In the lead-up to the presidential elections in Russia, the Republic of Bashkortostan is witnessing a significant surge in civil unrest. Last Tuesday, the town of Baymak became the epicenter of mass protests triggered by the conviction of local activist Fail Alsynov. Alsynov, known for his environmental advocacy, was sentenced to four years in prison for allegedly inciting ethnic hatred, a charge widely disputed by his supporters and independent media.
According to Dw.com, the demonstration outside the court on the day of Alsynov's trial was estimated to involve around 10,000 people, indicating the depth of public discontent. The protests, marked by several clashes with police, led to numerous arrests, as reported by independent media sources.
Ignoring the threats of Governor Radiy Khabirov, who branded the protesters as "extremists and traitors," the demonstrations continued to gain momentum. Khabirov's warning of decisive action by security forces failed to deter the protesters, who were further galvanized by Ruslan Gabbasov, chairman of the Bashkir National Movement Committee Abroad.
Currently in exile, Gabbasov urged the continuation and expansion of protests across Bashkortostan, calling for a campaign of civil disobedience.
The controversy surrounding Alsynov stems from his participation in anti-mining protests in Izhmuryzino in spring 2023. His opposition to gold mining projects, allegedly linked to the regional administration, is believed to be the real reason behind his arrest and conviction, rather than the official charge of inciting ethnic hatred.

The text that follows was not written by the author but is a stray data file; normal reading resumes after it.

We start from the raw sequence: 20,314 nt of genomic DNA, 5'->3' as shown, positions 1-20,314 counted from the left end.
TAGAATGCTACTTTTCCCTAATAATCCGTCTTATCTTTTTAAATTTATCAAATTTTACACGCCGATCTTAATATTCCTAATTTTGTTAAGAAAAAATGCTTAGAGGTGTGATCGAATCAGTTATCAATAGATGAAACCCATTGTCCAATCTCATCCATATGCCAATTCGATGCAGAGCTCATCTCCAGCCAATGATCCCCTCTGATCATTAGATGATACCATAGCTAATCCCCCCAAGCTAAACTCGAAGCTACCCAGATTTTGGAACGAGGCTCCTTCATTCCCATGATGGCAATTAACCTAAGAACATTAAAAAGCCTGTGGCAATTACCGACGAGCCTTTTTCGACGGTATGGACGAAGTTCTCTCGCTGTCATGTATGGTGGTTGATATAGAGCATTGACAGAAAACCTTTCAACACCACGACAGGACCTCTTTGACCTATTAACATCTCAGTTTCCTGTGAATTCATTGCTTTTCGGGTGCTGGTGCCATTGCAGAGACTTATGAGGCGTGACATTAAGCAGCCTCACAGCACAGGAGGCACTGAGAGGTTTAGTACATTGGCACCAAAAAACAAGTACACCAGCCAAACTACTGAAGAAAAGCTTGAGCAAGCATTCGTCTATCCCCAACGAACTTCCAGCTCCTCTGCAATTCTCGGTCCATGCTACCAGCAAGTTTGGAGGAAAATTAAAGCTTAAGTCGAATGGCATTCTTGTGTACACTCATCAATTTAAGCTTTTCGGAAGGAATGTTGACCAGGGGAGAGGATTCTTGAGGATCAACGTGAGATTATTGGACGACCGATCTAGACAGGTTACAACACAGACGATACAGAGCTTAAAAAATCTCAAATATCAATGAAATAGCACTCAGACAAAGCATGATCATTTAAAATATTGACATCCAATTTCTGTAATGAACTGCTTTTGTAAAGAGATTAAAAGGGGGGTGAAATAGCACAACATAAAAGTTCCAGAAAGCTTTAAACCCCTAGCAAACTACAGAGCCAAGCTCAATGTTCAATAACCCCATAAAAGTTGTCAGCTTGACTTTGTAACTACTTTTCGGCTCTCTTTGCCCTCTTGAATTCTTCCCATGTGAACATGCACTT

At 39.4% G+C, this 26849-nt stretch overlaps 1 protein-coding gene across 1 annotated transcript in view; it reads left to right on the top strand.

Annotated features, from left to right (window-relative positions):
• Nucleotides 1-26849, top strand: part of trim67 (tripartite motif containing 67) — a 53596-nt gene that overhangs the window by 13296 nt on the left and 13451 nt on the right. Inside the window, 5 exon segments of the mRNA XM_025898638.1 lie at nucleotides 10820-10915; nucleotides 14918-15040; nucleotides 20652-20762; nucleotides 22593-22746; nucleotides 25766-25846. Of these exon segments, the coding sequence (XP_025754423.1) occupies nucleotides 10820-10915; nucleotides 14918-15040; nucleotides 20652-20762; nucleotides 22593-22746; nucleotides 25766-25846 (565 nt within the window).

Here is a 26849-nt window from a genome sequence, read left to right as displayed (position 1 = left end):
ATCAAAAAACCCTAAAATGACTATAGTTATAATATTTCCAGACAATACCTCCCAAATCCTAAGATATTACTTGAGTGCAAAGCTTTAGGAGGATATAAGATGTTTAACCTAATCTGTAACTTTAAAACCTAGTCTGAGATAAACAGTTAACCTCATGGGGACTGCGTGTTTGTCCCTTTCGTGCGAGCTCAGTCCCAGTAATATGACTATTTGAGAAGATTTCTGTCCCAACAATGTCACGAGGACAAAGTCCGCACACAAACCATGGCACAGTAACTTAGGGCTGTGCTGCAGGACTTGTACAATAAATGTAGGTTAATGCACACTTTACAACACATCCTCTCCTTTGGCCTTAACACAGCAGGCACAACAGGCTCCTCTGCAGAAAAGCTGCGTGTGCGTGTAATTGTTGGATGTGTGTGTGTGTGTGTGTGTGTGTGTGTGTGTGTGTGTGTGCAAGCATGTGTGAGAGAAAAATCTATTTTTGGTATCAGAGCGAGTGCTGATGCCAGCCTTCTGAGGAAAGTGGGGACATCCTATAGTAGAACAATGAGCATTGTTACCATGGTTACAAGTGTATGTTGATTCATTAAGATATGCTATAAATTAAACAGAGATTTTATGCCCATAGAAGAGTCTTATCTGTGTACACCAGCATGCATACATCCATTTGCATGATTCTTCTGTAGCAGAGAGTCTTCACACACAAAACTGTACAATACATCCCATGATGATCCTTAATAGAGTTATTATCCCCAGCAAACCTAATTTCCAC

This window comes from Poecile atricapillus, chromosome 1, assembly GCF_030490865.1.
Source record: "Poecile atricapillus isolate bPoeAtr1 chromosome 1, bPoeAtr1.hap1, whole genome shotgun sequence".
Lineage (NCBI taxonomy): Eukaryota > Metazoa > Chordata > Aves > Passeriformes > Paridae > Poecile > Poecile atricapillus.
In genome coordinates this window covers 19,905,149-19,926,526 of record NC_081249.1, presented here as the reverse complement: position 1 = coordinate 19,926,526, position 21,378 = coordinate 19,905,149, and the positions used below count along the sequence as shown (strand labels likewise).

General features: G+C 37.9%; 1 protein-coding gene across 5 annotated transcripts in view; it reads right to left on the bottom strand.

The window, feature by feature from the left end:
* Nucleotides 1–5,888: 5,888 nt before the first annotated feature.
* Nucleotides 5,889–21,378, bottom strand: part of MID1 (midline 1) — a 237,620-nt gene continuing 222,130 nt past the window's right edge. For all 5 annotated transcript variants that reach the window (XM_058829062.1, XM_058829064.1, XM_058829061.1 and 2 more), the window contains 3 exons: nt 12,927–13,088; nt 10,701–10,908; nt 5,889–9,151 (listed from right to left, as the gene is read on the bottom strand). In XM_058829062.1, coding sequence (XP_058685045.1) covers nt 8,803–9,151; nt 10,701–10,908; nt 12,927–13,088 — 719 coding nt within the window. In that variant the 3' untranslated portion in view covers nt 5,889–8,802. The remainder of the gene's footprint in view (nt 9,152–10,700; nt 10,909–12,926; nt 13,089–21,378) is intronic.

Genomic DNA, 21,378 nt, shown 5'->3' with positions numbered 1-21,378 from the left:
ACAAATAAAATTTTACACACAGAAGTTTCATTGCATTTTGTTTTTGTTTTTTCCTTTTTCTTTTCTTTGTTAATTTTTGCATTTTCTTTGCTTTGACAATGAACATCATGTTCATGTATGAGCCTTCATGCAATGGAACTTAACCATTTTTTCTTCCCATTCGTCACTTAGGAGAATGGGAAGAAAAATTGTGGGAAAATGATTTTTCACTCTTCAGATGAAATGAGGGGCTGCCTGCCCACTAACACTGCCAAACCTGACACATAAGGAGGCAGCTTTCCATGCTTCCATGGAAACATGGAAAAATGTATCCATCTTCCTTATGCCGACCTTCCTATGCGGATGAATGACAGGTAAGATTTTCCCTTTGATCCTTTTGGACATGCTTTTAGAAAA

Bashkortostan, home to over 4 million people, has a significant population of ethnic minorities, predominantly Bashkirs and Tatars. The recent mobilization for the Russian invasion of Ukraine has disproportionately impacted these communities, raising concerns among independent observers about the frequency of conscription and frontline deployment of ethnic minority members.
As the presidential elections approach, the treatment of Alsynov and the ensuing protests represent a challenge to the Russian authorities.
Political scientist Yekaterina Schulmann suggests that the government's response to the protests could be part of a strategy to avoid negative publicity, particularly in light of the upcoming elections. However, the use of stun grenades and direct confrontations with protesters, as witnessed in Bashkortostan, could signify a more aggressive approach by the authorities, reflecting possible administrative dysfunction within the government.
The situation in Bashkortostan, therefore, not only highlights growing internal dissent within Russia but also poses a significant challenge to the government's authority as the country prepares for its presidential elections on March 17th.